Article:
Wine Country: Vintage Pleasures

By Michael Shapiro

PHOTO: Tom Schaad

It was the shock heard round the world. At the Judgment of Paris in 1976, the judges awarded their top scores to a Chardonnay from Napa Valley winery Chateau Montelena. Until then, almost all connoisseurs believed France made the best wines, but the 1976 tasting put California varietals on the map. The Montelena victory led to a boom in wine tasting and appreciation in the Golden State.

Today, there's nothing quite like sidling up to the tasting bar, inhaling the woody aromas, sampling some whites and reds, and then buying a couple of bottles to take home. When you pop the cork months or years later, you'll be able to savor the flavors of California and relive your visit to its wine country.

The 2008 film Bottle Shock chronicles the stunning victories for California wines at the Paris competition. Other movies, such as the 2004 comedy Sideways, celebrate popular California wines such as Pinot Noir.

Napa Valley

California's most visited wine region is the Napa Valley—neighboring Sonoma County, favored by those who prefer smaller wineries, is a close second.

In the Napa Valley, more than 300 wineries are stacked up one after the other on thoroughfares such as the Silverado Trail and Highway 29, where many of California's most renowned vintages are located. Some Napa wineries have tours during which you can learn how wine is made and get an insider's view of the winery. Some people believe the wineries want visitors to tour so they don't imbibe too much during a day of tasting, but for many winemakers it's a way to explain the intricacies of the product they so lovingly create.

For those who drive, it's best to have a designated driver. Another option is a wine country tour in a bus or limo. See californiawinetours.com or search online for "california wine tours."

Among Napa's most popular wineries for tasting are Robert Mondavi and Beringer, two of the oldest names in California wine. Napa's Sterling is a good winery if you have kids because they'll love the tram ride. Other top picks for tasting room atmosphere and views are Signorello Estate, Domaine Carneros, Kuleto Estate and Swanson Vineyards. Try Schramsberg for sparkling wines that can match any French Champagne. Another excellent choice for sparkling wine is Domaine Chandon. Have lunch at Etoile restaurant here and pair Chandon's delectable sparkling wines with California cuisine.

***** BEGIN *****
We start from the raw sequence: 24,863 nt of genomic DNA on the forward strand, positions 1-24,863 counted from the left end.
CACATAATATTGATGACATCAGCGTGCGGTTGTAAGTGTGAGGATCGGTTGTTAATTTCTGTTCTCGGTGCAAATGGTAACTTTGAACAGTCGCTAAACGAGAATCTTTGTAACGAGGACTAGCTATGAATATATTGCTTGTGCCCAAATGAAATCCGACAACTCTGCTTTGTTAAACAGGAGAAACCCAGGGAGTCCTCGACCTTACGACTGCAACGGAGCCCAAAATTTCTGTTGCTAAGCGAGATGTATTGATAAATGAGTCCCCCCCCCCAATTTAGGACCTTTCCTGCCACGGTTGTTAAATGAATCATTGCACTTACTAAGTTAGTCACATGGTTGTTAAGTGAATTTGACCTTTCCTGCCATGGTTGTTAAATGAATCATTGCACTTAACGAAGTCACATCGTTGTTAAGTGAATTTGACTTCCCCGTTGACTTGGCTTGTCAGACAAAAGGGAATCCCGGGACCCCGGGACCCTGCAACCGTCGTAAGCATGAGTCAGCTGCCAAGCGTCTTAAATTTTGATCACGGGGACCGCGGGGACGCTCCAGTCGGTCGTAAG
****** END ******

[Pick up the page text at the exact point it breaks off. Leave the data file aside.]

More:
Sonoma County

In Sonoma County the vibe is more laid-back. The Valley of the Moon is framed by the Pacific coastline to the west and rugged Mayacamas mountains to the east. The climate here is slightly cooler during the summer growing season as it's closer to the coast and ideal for Chardonnays and Pinots.

With regions such as the Alexander and Dry Creek valleys, northern Sonoma County offers intimate tasting experiences at small wineries such as Fritz Underground Winery and Seghesio Family Vineyards. Don't miss Healds-burg's historic town square with its wine shops (some offer tasting), cafés, stylish restaurants and delis where you can order sandwiches to go.

Just north of Healdsburg in Geyserville is the Francis Ford Coppola Winery, which produces more than three dozen wines at fair prices. Lesser known perhaps but a favorite among locals is the Hop Kiln Winery, where the old kilns are still on site and the Pinots are glorious.

Farther south, Gloria Ferrer, where you can enjoy bubbly on a deck overlooking acres of vineyards, is an ideal lunch stop. Another beguiling winery is sustainably farmed Kunde, where you can explore the caves. The hub of southern Sonoma County is the town of Sonoma, with its pictures-que plaza that dates to the 19th century.

If time allows, drive up to the Anderson Valley. It's just over an hour northwest of Healdsburg but well worth the drive. The wineries here are small and homey—you may find the owner or winemaker at the tasting bar. At family-owned wineries such as Husch and Navarro Vineyards, there are no tours but you can get a wine education at the bar. Tasting is free at many vineyards here, a contrast to the fees charged by some Napa and Sonoma wineries. Tasting isn't free at Roederer ($6, only $3 refunded if you buy a bottle of bubbly), but their Brut NV is a sparkling value at about $20.

Central Coast, Santa Barbara & Beyond

Naturally, California's wine country stretches beyond Northern California. There are wineries in the Sierra foothills, Central Valley, San Luis Obispo area, the Inland Empire, and the Santa Barbara region. For an overview of Santa Barbara wines, try the downtown tasting tour; you can walk from Carr to Jaffrus, from Santa Barbara Winery to the Whitcraft tasting room. To see a Santa Barbara County wine map and for information on the wineries and tasting tour, see sbcountywines.com. And if you're a fan of Sideways and Davy Crockett, don't miss the Fess Parker Winery & Vine-yards, where scenes from the movie were filmed.

California's central coast, with wineries in Paso Robles, Monterey, Santa Maria and beyond, is gaining ground on Northern California as a destination for fine wine. Some of these wineries are seeking to improve their environmental practices. To learn more, take the Paso Robles Sustainability Tour, which visits Halter Ranch and Robert Hall Winery, among others.

Finally, don't overlook the Sierra Foot-hills. If you find yourself en route to Lake Tahoe, stop for a sip in historic Amador County, where the influx of Gold Rush miners led to a demand for drink in the mid-1800s.

As the 1976 tasting proved, you can't judge a wine by its reputation. The best way to understand wine is by direct experience, so there's no substitute for going to the source and tasting for yourself. And perhaps no better way to pass a sunny California afternoon.

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